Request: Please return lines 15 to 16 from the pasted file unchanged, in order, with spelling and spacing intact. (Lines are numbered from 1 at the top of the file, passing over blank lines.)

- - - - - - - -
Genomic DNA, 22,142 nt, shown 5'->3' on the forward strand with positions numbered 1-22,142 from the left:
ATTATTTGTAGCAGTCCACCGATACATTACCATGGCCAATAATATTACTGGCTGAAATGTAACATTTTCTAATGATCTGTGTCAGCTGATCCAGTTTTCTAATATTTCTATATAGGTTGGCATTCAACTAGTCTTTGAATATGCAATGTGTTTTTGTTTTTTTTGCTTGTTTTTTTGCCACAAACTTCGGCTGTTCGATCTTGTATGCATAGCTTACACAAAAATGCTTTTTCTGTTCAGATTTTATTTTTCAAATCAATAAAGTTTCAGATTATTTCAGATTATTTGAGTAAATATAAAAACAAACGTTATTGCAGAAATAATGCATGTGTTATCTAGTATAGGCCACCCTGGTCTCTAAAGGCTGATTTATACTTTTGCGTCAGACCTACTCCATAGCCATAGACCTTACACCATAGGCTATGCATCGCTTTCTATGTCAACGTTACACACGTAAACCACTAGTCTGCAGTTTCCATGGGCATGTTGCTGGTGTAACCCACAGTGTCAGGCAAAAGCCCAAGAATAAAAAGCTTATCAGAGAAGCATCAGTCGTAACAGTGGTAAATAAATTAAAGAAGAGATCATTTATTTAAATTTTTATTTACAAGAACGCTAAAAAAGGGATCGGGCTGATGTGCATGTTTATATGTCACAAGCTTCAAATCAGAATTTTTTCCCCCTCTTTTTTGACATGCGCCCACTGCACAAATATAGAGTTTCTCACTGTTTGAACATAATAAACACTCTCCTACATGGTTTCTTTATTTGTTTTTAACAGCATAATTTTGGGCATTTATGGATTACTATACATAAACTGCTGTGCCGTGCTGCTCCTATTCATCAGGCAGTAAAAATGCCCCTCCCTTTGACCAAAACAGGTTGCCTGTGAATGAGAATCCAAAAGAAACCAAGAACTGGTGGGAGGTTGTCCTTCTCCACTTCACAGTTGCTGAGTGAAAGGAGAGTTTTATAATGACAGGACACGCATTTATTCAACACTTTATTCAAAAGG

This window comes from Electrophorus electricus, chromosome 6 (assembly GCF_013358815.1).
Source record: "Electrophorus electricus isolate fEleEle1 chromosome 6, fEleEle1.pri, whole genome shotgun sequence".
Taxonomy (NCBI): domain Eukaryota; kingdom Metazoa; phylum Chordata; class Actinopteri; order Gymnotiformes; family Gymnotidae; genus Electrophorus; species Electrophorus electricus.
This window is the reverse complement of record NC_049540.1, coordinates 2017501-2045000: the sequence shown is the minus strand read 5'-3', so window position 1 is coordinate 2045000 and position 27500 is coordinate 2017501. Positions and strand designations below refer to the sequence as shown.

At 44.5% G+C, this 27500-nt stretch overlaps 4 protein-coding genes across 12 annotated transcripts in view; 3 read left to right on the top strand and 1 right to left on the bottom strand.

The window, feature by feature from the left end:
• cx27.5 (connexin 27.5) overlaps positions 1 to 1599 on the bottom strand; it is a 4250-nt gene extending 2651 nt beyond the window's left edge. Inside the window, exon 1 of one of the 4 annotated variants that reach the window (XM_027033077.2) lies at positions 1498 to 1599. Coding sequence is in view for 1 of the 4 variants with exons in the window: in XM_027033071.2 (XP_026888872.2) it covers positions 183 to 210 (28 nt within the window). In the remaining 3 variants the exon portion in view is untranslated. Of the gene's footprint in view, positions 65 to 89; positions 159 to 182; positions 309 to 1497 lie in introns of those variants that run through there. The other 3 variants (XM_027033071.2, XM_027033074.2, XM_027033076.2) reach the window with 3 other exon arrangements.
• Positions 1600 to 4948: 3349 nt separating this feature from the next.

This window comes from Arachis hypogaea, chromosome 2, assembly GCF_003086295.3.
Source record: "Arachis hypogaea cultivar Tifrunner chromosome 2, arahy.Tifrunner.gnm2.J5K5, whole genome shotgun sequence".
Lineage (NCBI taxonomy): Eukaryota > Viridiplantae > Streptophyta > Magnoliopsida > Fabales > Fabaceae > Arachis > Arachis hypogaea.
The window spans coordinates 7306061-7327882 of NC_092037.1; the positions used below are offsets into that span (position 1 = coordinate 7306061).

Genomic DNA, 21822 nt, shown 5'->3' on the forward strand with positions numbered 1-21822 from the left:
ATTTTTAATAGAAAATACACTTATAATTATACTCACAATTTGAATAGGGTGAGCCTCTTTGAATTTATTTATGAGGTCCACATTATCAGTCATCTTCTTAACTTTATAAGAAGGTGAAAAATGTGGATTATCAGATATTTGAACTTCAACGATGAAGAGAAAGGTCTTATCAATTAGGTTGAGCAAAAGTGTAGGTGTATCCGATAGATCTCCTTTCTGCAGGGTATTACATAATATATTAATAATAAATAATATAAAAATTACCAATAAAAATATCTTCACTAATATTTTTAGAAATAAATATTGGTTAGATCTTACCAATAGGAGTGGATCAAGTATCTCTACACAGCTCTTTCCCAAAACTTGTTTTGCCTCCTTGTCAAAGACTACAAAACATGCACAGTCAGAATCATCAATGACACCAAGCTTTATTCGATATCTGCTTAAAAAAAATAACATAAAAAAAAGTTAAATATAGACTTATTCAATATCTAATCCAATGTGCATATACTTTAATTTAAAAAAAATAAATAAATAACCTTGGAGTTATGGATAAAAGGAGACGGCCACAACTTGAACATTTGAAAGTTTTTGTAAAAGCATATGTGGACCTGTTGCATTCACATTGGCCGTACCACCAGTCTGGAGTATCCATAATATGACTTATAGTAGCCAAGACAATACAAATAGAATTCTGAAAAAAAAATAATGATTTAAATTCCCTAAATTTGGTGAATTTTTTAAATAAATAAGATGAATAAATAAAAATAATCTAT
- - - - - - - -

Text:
Genomic DNA, 21822 nt, shown 5'->3' on the forward strand with positions numbered 1-21822 from the left:
ATTTTTAATAGAAAATACACTTATAATTATACTCACAATTTGAATAGGGTGAGCCTCTTTGAATTTATTTATGAGGTCCACATTATCAGTCATCTTCTTAACTTTATAAGAAGGTGAAAAATGTGGATTATCAGATATTTGAACTTCAACGATGAAGAGAAAGGTCTTATCAATTAGGTTGAGCAAAAGTGTAGGTGTATCCGATAGATCTCCTTTCTGCAGGGTATTACATAATATATTAATAATAAATAATATAAAAATTACCAATAAAAATATCTTCACTAATATTTTTAGAAATAAATATTGGTTAGATCTTACCAATAGGAGTGGATCAAGTATCTCTACACAGCTCTTTCCCAAAACTTGTTTTGCCTCCTTGTCAAAGACTACAAAACATGCACAGTCAGAATCATCAATGACACCAAGCTTTATTCGATATCTGCTTAAAAAAAATAACATAAAAAAAAGTTAAATATAGACTTATTCAATATCTAATCCAATGTGCATATACTTTAATTTAAAAAAAATAAATAAATAACCTTGGAGTTATGGATAAAAGGAGACGGCCACAACTTGAACATTTGAAAGTTTTTGTAAAAGCATATGTGGACCTGTTGCATTCACATTGGCCGTACCACCAGTCTGGAGTATCCATAATATGACTTATAGTAGCCAAGACAATACAAATAGAATTCTGAAAAAAAAATAATGATTTAAATTCCCTAAATTTGGTGAATTTTTTAAATAAATAAGATGAATAAATAAAAATAATCTAT